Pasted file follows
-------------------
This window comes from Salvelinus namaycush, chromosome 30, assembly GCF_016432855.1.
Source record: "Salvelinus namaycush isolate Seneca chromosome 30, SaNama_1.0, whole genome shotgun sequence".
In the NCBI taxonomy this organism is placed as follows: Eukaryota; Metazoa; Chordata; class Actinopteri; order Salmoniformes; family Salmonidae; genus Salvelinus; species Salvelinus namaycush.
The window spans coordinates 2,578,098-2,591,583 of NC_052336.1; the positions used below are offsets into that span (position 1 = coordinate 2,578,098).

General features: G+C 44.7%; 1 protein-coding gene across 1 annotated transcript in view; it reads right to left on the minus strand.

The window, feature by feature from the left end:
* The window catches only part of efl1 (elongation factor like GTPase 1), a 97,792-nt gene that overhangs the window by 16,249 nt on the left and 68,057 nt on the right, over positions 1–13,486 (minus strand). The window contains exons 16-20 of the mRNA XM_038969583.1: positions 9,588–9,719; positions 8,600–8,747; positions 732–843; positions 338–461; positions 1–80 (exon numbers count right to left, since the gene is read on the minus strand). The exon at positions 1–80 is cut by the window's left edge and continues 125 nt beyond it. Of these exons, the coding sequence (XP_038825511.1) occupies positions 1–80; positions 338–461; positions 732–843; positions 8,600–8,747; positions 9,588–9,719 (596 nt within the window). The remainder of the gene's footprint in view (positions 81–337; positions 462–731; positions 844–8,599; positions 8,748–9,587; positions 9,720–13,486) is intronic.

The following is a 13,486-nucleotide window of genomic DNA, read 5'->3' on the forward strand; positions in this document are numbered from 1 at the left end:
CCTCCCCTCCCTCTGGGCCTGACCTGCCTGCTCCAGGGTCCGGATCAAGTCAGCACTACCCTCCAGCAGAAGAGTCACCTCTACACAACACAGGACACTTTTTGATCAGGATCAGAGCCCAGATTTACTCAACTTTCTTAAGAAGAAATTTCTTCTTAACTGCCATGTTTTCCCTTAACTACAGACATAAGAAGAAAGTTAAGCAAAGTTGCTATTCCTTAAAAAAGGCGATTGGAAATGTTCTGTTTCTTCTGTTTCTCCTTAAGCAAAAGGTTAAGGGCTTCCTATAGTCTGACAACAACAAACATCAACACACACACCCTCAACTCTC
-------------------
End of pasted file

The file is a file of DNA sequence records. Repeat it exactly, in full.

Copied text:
This window comes from Salvelinus namaycush, chromosome 30, assembly GCF_016432855.1.
Source record: "Salvelinus namaycush isolate Seneca chromosome 30, SaNama_1.0, whole genome shotgun sequence".
In the NCBI taxonomy this organism is placed as follows: Eukaryota; Metazoa; Chordata; class Actinopteri; order Salmoniformes; family Salmonidae; genus Salvelinus; species Salvelinus namaycush.
The window spans coordinates 2,578,098-2,591,583 of NC_052336.1; the positions used below are offsets into that span (position 1 = coordinate 2,578,098).

General features: G+C 44.7%; 1 protein-coding gene across 1 annotated transcript in view; it reads right to left on the minus strand.

The window, feature by feature from the left end:
* The window catches only part of efl1 (elongation factor like GTPase 1), a 97,792-nt gene that overhangs the window by 16,249 nt on the left and 68,057 nt on the right, over positions 1–13,486 (minus strand). The window contains exons 16-20 of the mRNA XM_038969583.1: positions 9,588–9,719; positions 8,600–8,747; positions 732–843; positions 338–461; positions 1–80 (exon numbers count right to left, since the gene is read on the minus strand). The exon at positions 1–80 is cut by the window's left edge and continues 125 nt beyond it. Of these exons, the coding sequence (XP_038825511.1) occupies positions 1–80; positions 338–461; positions 732–843; positions 8,600–8,747; positions 9,588–9,719 (596 nt within the window). The remainder of the gene's footprint in view (positions 81–337; positions 462–731; positions 844–8,599; positions 8,748–9,587; positions 9,720–13,486) is intronic.

The following is a 13,486-nucleotide window of genomic DNA, read 5'->3' on the forward strand; positions in this document are numbered from 1 at the left end:
CCTCCCCTCCCTCTGGGCCTGACCTGCCTGCTCCAGGGTCCGGATCAAGTCAGCACTACCCTCCAGCAGAAGAGTCACCTCTACACAACACAGGACACTTTTTGATCAGGATCAGAGCCCAGATTTACTCAACTTTCTTAAGAAGAAATTTCTTCTTAACTGCCATGTTTTCCCTTAACTACAGACATAAGAAGAAAGTTAAGCAAAGTTGCTATTCCTTAAAAAAGGCGATTGGAAATGTTCTGTTTCTTCTGTTTCTCCTTAAGCAAAAGGTTAAGGGCTTCCTATAGTCTGACAACAACAAACATCAACACACACACCCTCAACTCTC